'I'm fine,' Diamond snapped. She softened her voice. 'I'm sorry, Estella. I will sit down soon, I just thought I heard ponies' hoofs in the courtyard.'

'I'm worried about them, too,' Estella said gently. 'Now sit. Let me take a turn by the window; I'll tell you the minute I see something.'

Diamond allowed herself to be eased into a comfortable chair. 'You know I'll never be able to get up from here again without help,' she laughed.

Estella gave an evil grin. 'I know!' she said smugly. 'Here, put your feet up,' she said, pushing a stool into place. 'Now I have you just where I want you!'

She took Diamond's place by the window. The brilliant sunset light was fading, and Estella reported, 'They're lighting torches in the yard.'

'That'll make a fine target for ruffians,' Diamond commented.

'We don't know yet that they are ruffians,' said Estella.

'I hope that they are,' Diamond said.

'What do you mean?' Estella asked, her eyes narrowing.

'Hobbits drove out the ruffians once before, we can drive them out again,' Diamond said equably.

'What if it's something worse than ruffians?' Estella said slowly, with an uncharacteristic show of anxiety.

Diamond looked hard at her. 'You're supposed to be comforting me, remember?' she said sharply.

Estella laughed and came to give her a quick hug. 'I forgot,' she said. 'I'll try to do better. I shall return to the window and report the arrival of our husbands, safe and sound...'

Ponies' feet were heard on the stones and she whirled and ran to the window. Diamond tried her best to get out of the chair but could not. Frustrated, she called, 'What do you see?'

'Riders. Not as many as went out. Wait!' Diamond waited. Estella continued, 'Wagons, now... there are wounded.'

'Help me up!' Diamond insisted. Estella didn't answer. 'Estella, so help me, if you don't get me out of this chair, I'll...' she managed by a great effort to haul herself upright and over to the window. Looking down into the yard, she saw Pippin's Socks being led by another hobbit. The pony's saddle was empty.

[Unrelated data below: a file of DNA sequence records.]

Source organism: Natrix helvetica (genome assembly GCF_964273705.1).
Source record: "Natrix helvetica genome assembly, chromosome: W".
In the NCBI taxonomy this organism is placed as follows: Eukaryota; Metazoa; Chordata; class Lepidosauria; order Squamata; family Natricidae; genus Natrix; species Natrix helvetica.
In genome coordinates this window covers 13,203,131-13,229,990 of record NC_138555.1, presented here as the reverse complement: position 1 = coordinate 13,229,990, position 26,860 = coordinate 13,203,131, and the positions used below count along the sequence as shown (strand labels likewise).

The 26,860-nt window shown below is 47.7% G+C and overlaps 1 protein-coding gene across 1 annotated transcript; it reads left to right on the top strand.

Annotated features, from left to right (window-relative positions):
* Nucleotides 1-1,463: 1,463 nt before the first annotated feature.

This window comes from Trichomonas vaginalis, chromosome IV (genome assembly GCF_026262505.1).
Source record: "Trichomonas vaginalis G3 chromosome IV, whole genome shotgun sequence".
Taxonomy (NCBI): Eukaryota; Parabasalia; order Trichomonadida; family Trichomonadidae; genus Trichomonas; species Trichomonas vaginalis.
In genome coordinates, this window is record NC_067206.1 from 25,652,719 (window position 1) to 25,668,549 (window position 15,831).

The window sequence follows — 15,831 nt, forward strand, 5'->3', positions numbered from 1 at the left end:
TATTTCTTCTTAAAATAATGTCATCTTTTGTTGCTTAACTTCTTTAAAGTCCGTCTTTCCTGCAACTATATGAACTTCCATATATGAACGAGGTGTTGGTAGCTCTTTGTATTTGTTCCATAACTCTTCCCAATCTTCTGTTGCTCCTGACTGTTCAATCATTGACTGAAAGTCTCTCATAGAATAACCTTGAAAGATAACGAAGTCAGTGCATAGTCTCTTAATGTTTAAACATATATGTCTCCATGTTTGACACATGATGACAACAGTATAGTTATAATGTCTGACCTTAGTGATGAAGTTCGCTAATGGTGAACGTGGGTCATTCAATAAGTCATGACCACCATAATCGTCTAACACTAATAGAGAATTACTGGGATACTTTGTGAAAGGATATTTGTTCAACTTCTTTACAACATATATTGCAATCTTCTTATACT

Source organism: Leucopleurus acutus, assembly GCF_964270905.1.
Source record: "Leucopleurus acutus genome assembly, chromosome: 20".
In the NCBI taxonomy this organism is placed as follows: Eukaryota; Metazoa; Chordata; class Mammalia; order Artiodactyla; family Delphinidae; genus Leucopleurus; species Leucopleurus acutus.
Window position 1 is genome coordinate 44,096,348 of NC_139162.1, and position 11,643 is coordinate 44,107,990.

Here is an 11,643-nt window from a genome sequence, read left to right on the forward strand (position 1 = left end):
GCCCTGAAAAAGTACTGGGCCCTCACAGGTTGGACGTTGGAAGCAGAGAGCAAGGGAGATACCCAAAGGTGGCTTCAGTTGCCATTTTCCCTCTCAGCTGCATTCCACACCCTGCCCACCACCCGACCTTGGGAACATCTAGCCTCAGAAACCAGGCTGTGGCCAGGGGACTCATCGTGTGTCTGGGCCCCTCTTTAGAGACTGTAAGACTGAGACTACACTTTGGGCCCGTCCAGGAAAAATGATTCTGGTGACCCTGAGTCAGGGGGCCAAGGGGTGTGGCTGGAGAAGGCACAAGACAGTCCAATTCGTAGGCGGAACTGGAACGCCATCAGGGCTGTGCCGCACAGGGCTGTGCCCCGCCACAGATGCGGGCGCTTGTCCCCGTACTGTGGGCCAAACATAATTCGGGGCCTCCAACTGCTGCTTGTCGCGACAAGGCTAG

Diamond gasped, and at the same moment a stabbing pain assailed her. Estella instantly grabbed her by the arms. 'Diamond, this won't help Pippin! You must think of the child, you have to take care of yourself.'

'I'm all right, it was one of those false pains I've been having,' Diamond said faintly. 'I've got to know, Estella... It's the waiting and not knowing that is tearing me apart...'

Unexpectedly, Estella agreed. 'All, right, we'll go to the entrance,' she said. 'Those husbands of ours are probably too busy to be thinking of us right now.'


In the yard, Merry was overseeing the unloading of the wounded. Most would be able to walk into the Hall on their own legs, a few would need to be carried, even though none was badly wounded, thanks to the unexpected help of the Forest in the fight against the orcs. He guessed the Forest hated orcs more than it hated hobbits, now.

The sounds of argument came to his ears. 'Master Steward, you must let us take you to the great room. The healer's there with his assistants, and he said he didn't want you to walk until he'd had a chance to look you over.'

'I'm fine,' Pippin answered patiently. 'I just have a few scratches. No need to carry me anywhere.'

He looked up as Merry approached and swung down from Jewel. 'Merry, Diamond will be beside herself if she sees me carried into the Hall.'

'It's all right, Benlac,' Merry said to the servant. 'I'll take him from here.' He reached up his arms. 'Come on, Pip, let me at least help you down.' He ignored Pippin's grimace as he climbed out of the wagon, caught him as he staggered, pulled Pippin's arm around his own shoulders, careful not to touch the chafed wrist. 'All right, then,' he said. 'You're not being carried into the Hall. You're walking. Sort of.'

Pippin tried to laugh. As the Hall door swung wide, he said out of the corner of his mouth, 'See?' Both their wives hovered at the entrance.

'You look terrible,' Merry answered him from the corner of his own mouth. 'We ought to have carried you in, covered with a sheet!'

'Ah, well, it was quite a party,' Pippin said. 'You know how those orcs can be, quite wild when they've been at the orc draughts.'

'Did they give you any?' Merry wanted to know.

'No, I think they'd run out by the time I got there,' Pippin answered. 'All they had to offer me was the dregs.'